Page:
Britain and the Irish Crisis
Date:1973
Organisation:Communist Party of Great Britain
Author:Gordon McLennan
View: View Document
Discuss:Comments on this document
Subjects: Sunningdale Agreement, 1973

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Commentary From The Cedar Lounge Revolution

1st July 2013

This is an useful document outlining the view of the Communist Party of Great Britain in regard to the White Paper. After noting the ‘sacred duty’ of British Communists to assist in the Irish question it offers an outline history of the conflict and forces on the island that led to Independence, partition and after. It argues that Unionism was ‘an alliance of Landlords and Businessmen’.

The leaflet very clearly aligns with NICRA and notes that:

[trade unions were drawn closer to other groups in NI that were campaigning on similar policies] and came together in 1967 to form the Northern Ireland Civil Rights Association, making possible the development in recent years of the great mass movement of the people of Northern Ireland which has profoundly affected the political developments in the last six years and which has an even greater role to play in the days that lie ahead.

The document does not go into detail on the split in Republicanism, but it does note that:

In Northern Ireland the actions of elitist groups, especially the bombing of civilian targets, has come under sharp criticism both from the Communist Party of Ireland as well as from the Civil Rights Association. The official wing of the IRA has also condemned these bombings while asserting the right to use arms for defensive purposes.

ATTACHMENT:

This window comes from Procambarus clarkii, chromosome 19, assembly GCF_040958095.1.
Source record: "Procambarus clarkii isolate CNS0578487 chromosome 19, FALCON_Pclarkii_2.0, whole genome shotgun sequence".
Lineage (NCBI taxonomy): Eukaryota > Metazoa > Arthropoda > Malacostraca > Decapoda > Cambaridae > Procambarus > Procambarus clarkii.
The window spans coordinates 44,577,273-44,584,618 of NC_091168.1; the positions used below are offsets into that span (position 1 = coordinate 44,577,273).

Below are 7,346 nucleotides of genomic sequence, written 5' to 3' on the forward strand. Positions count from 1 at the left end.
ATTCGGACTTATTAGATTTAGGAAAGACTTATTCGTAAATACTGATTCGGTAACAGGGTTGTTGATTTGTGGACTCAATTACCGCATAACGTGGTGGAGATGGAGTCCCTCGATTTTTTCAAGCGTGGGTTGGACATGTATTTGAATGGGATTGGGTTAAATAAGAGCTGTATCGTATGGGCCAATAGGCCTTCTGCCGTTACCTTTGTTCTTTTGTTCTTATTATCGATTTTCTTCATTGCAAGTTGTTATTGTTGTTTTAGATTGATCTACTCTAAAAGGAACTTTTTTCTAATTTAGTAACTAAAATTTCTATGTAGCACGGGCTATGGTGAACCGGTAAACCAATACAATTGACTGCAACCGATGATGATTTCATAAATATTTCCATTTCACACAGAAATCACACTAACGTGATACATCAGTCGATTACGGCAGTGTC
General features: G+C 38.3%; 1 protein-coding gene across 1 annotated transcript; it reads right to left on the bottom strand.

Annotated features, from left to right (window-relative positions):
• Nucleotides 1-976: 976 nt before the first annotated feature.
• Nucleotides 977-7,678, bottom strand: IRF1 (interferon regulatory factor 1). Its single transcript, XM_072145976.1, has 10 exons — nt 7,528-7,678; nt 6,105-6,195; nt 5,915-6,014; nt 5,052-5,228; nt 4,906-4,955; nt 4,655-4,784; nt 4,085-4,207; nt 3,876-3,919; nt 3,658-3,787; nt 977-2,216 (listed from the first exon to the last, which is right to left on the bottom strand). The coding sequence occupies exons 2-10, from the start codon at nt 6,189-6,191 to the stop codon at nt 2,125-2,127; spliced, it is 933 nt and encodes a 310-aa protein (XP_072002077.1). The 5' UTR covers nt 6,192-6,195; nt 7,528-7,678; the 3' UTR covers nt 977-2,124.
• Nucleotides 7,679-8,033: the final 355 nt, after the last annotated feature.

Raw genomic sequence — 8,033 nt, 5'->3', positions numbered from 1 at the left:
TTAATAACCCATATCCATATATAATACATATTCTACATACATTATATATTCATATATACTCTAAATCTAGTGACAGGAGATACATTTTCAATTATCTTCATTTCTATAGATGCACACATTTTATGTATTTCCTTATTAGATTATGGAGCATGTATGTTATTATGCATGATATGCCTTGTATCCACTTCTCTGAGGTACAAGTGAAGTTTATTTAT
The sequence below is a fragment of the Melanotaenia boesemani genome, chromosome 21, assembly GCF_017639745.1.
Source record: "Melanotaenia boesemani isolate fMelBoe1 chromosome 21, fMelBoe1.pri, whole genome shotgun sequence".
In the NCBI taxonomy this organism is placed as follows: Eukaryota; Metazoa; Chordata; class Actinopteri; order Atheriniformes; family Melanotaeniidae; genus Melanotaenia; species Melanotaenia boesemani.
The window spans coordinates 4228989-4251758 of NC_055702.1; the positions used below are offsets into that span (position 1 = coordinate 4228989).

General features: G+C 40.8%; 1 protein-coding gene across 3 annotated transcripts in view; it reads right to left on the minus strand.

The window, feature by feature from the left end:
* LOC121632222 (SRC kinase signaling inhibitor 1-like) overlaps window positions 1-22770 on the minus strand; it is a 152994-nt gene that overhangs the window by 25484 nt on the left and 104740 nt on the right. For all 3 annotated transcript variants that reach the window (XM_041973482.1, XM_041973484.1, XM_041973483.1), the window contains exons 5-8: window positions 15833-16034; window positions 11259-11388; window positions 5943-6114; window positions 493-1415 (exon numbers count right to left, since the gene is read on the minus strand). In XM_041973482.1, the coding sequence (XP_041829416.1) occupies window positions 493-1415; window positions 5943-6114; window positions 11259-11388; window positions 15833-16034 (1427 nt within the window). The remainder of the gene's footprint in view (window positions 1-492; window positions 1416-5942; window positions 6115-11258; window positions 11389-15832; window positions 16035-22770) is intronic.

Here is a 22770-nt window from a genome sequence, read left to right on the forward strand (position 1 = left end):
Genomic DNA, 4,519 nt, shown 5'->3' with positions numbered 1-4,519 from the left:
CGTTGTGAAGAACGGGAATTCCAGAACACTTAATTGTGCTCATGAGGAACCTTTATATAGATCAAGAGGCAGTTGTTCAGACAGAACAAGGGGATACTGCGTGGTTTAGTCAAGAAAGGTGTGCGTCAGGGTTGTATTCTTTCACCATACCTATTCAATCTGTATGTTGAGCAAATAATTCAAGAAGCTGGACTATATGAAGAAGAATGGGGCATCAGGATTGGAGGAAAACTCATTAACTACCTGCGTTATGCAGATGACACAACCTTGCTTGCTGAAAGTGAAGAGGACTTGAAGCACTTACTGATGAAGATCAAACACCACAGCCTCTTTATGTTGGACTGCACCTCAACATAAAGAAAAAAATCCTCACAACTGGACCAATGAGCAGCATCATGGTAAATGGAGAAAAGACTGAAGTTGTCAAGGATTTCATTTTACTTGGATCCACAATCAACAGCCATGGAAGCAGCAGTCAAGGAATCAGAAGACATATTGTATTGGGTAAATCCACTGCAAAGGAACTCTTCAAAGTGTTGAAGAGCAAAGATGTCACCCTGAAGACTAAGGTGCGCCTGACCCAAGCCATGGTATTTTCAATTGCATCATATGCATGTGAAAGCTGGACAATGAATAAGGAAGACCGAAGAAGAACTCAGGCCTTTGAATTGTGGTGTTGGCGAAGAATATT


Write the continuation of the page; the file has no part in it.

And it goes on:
It is deeply critical of British government policy throughout, and in particular in relation to Bloody Sunday in 1972 and it reasserts its support for the withdrawal of British troops and ‘the ending of all British political, administrative and economic control’ which would ‘enable the people of NI, together with those of the Republic, to take the necessary steps to end the imperialist-imposed partition and establish a united Ireland, free from discrimination and sectarian strife’. However the document argues that:

… the demand for the withdrawal of British troops must be related to the other political demands which, taken together, form the basis for overcoming the present crisis.

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  • By: richotto Mon, 01 Jul 2013 08:05:38

    This party for some reason seems to be given some academic recognition and respect. Its hard to understand given their analysis on other issues. I remember talking to some (not young) party members around 1980 at their stall under the GPO and afterwards for a drink and they seemed to revel in being out on a limb in the positions they were taking. They were more hardline stalinist than any of the official communist positions at the time. They believed as genuine for example the testimonies of the accused in the showtrials in the USSR during the 1930s. They were unabashed about supporting Pol Pot and this after the Vietnamese invasion and exposure of the atrocities. Slightly less controversial, for a neuclear power station to be built at Carnsore.

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  • By: richotto Mon, 01 Jul 2013 08:15:02

    Sorry Woops! on second viewing the British and Irish Communist Orginization was the one I was referring to and not the abovementioned CPGB.

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